Skip to main content

The rise, fall and rebirth of Fender’s Rosewood Telecaster – the solidbody beloved by George Harrison

Fender's Rosewood Telecaster
(Image credit: Future)

Rosewood Telecasters have been in and out of regular Fender production several times since 1969. 

A reworking of Fender’s seminal solidbody electric guitar design by craftsmen Roger Rossmeisl and Philip Kubicki, the prototype guitar was custom-built for George Harrison in 1968 alongside an equivalent-style rosewood Stratocaster intended for Jimi Hendrix. While Hendrix sadly never received this Strat, Harrison famously used his Rosewood Tele for The Beatles’ historic rooftop concert on 30 January 1969.

Harrison’s instrument was unique. It sported a pre-CBS ‘spaghetti’ logo, a satin finish and a rosewood ‘cap’ fingerboard atop a solid rosewood neck. 

When regular production of the Rosewood Telecaster commenced in 1969, Fender built its new model using a bolder mid-60s ‘transition’ logo, rather than a contemporary black CBS-era decal that would be tricky to see against dark rosewood. 

Rosewood Telecaster

(Image credit: Future)

Poly finishes had largely superseded nitrocellulose by the late 60s and the new Rosewood Tele was adorned with this hardwearing, glossy alternative. Standard production Rosewood Teles of this era are also easily identified by a maple plug and ‘skunk stripe’ as Fender brought back its original 50s-style fretted neck design during this time.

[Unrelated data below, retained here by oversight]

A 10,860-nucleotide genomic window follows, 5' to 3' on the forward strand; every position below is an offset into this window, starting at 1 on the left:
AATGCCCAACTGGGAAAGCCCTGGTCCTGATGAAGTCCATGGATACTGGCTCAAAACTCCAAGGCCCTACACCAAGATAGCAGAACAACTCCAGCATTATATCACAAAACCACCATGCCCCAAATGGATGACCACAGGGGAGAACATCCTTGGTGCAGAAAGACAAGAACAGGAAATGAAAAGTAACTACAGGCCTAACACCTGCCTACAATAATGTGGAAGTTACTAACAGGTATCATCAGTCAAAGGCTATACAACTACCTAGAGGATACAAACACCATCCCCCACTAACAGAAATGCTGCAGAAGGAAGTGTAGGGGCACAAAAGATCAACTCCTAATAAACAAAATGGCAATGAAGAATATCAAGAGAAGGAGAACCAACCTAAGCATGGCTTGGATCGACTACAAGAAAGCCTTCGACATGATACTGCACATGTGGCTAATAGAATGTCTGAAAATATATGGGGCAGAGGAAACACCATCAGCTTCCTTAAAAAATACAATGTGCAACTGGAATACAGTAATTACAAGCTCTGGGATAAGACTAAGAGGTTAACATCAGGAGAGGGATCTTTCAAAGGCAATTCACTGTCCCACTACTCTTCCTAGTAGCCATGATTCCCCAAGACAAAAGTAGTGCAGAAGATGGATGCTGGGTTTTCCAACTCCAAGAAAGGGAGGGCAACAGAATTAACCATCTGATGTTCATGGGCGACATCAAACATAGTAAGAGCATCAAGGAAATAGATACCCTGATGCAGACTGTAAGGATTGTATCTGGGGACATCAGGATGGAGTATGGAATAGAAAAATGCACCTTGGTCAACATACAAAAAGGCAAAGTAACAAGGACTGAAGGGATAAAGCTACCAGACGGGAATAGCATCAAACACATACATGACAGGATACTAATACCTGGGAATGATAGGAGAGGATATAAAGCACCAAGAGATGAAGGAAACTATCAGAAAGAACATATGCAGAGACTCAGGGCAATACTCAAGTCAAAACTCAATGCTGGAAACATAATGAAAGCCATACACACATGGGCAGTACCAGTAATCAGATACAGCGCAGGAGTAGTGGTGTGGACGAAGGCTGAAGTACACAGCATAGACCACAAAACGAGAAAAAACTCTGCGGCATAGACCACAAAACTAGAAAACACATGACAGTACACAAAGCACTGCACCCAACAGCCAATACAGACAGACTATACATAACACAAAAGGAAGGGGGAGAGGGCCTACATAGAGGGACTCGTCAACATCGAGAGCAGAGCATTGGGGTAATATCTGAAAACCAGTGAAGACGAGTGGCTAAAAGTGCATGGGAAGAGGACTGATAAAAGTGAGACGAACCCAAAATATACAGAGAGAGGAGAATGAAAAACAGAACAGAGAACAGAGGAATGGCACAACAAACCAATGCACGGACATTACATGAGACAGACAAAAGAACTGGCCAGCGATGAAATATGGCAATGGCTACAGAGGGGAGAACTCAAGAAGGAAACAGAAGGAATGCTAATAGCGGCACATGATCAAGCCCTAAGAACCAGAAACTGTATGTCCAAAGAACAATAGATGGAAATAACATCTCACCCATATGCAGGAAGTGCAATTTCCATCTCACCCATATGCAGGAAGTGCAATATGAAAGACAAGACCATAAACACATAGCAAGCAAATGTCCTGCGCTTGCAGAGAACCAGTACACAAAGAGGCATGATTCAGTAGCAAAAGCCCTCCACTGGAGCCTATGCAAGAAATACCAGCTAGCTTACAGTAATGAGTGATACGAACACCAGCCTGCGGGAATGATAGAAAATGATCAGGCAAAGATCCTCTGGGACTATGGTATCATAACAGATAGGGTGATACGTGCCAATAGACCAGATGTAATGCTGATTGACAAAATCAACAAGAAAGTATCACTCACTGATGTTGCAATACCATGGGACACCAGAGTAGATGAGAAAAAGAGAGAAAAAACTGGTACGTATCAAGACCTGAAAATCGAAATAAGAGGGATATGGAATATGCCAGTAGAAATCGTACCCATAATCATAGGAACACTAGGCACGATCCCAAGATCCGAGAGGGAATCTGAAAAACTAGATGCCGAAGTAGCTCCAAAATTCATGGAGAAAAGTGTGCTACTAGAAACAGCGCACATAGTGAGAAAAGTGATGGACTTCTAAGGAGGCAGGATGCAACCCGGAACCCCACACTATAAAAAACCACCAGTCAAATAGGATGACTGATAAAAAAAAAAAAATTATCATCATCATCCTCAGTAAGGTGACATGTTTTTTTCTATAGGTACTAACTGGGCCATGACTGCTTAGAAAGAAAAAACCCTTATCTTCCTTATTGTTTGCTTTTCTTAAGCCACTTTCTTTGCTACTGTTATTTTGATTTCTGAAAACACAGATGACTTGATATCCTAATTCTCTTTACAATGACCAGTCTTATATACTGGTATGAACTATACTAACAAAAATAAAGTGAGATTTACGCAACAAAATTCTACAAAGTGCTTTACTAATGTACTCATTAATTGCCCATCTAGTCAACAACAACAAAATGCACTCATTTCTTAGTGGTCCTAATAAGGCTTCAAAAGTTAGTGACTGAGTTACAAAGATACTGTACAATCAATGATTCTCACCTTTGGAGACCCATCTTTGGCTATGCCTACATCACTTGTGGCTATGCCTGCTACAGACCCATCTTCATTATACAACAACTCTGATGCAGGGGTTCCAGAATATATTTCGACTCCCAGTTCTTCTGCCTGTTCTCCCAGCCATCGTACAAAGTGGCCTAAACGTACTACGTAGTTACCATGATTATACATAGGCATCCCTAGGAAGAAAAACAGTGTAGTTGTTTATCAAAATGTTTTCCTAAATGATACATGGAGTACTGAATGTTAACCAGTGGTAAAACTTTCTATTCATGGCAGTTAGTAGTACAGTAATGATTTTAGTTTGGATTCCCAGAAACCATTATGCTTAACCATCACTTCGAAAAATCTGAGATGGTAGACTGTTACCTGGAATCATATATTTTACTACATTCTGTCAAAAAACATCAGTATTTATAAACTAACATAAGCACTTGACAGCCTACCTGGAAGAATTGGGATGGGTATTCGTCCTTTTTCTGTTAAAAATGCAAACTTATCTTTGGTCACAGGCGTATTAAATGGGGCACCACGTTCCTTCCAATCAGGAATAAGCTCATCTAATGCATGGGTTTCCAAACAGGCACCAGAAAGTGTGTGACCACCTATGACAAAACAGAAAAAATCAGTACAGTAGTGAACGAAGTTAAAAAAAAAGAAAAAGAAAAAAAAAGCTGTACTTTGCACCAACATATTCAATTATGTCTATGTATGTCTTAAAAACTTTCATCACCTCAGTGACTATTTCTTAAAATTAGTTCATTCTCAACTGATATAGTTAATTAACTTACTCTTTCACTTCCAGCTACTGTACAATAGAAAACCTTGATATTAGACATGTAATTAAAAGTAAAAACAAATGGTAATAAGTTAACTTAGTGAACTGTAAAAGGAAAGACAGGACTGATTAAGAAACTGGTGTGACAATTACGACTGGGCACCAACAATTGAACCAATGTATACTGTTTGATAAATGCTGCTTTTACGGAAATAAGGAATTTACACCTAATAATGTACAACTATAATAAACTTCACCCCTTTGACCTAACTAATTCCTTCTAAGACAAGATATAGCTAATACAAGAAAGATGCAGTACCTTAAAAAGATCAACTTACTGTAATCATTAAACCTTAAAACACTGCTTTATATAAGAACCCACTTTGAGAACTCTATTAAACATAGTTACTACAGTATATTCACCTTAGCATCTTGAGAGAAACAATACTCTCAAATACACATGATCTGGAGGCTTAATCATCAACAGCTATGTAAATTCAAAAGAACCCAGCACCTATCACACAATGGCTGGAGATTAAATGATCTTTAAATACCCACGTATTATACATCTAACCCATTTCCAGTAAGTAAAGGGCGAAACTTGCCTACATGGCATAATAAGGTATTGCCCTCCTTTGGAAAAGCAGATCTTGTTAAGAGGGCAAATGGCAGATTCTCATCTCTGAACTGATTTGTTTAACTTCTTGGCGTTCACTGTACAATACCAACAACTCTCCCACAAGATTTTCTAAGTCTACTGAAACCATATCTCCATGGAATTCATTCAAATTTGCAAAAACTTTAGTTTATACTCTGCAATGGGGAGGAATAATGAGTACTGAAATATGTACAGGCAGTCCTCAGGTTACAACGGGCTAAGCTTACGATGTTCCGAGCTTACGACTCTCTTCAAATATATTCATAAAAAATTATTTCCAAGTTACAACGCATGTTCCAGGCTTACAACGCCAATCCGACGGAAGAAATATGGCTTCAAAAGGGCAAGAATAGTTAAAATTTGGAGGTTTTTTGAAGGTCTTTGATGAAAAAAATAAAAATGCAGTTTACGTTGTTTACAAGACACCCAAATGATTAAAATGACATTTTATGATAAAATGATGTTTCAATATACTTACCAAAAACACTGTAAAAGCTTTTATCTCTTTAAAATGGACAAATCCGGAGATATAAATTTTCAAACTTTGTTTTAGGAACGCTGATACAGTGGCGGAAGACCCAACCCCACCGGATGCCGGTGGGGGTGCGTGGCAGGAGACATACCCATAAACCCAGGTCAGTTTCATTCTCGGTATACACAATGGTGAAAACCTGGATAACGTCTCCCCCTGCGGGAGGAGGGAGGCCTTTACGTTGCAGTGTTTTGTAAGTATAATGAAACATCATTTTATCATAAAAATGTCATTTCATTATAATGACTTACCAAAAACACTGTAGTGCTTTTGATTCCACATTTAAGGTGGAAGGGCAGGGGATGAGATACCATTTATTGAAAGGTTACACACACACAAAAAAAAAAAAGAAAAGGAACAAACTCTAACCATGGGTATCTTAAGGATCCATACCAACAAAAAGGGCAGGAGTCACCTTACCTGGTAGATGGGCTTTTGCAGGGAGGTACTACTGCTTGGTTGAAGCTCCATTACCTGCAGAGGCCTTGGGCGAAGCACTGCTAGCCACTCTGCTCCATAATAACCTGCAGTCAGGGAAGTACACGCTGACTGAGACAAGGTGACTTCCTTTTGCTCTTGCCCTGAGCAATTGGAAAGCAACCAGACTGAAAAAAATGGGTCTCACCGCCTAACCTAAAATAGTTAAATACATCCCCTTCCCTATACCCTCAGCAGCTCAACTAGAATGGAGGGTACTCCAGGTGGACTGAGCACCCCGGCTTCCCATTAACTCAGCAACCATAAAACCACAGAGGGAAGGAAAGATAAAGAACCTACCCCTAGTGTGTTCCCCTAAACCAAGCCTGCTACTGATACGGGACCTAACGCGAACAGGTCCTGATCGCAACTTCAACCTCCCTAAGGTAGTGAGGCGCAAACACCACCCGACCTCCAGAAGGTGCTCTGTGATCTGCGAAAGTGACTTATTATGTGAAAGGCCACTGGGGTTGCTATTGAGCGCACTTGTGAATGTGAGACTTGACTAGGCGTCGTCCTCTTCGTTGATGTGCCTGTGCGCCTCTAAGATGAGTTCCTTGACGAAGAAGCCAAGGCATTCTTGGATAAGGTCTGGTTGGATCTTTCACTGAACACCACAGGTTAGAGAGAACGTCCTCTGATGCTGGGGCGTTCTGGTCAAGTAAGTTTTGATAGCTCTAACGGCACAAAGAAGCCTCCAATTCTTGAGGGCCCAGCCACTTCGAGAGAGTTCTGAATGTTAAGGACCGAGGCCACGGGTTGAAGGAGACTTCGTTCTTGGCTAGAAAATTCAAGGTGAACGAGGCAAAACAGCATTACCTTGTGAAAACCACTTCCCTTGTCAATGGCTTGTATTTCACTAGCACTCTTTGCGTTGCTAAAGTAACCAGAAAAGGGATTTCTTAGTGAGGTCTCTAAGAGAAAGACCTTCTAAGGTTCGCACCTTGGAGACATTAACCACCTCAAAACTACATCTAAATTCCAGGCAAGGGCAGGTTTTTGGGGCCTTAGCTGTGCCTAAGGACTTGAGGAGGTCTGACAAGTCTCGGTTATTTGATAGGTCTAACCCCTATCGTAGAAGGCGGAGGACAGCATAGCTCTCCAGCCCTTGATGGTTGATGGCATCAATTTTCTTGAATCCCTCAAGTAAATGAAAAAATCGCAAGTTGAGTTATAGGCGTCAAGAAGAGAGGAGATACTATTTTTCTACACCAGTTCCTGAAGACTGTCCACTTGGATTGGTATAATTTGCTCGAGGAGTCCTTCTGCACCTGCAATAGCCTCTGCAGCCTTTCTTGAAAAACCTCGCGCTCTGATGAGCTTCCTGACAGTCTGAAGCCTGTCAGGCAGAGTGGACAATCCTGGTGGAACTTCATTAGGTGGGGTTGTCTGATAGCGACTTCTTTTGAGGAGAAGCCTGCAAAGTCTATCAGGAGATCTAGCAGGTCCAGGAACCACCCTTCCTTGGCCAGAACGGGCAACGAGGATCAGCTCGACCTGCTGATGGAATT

Harrison’s instrument was unique. It sported a pre-CBS ‘spaghetti’ logo, a satin finish and a rosewood ‘cap’ fingerboard atop a solid rosewood neck

Fender’s initial launch of the Rosewood Telecaster was somewhat underwhelming. Despite The Beatles association, no bespoke advertisements were created. 

The model merely popped up on the price list marked at $375 in May 1969 and was unceremoniously described as “Telecaster, (Dual Pickups) Rosewood.” (By comparison, a regular Tele with a rosewood ’board cost $269.50.) 

By spring 1970, the Rosewood Telecaster was nowhere to be seen on the Fender price list and was apparently unavailable throughout 1971. 

The model made a reappearance in February 1972 when it was confusingly touted as “new”, before being omitted again the following year. Hence, the vintage Fender Rosewood Telecaster is a relatively rare guitar. Educated guesses put production figures in the low hundreds. 

Such scarcity, coupled with the desirability of being an iconic Beatles guitar, has meant Rosewood Teles are easily pushing into five figures these days. Some Fender Custom Shop models go for several thousand pounds, too. More often than not, these are prototype/Harrison-style instruments with pre-CBS logos, satin finishes and glued-on rosewood fingerboards.

Such scarcity, coupled with the desirability of being an iconic Beatles guitar, has meant Rosewood Teles are easily pushing into five figures these days

In 1986, the Rosewood Telecaster made a comeback as part of Fender’s Limited Edition series when it reappeared on price lists at $699. Made in Japan, these are fairly accurate recreations of the earlier standard production guitars and have become sought after by players. In the 1990s, Japanese-made Rosewood Telecasters were offered in Fender’s Reissue Series.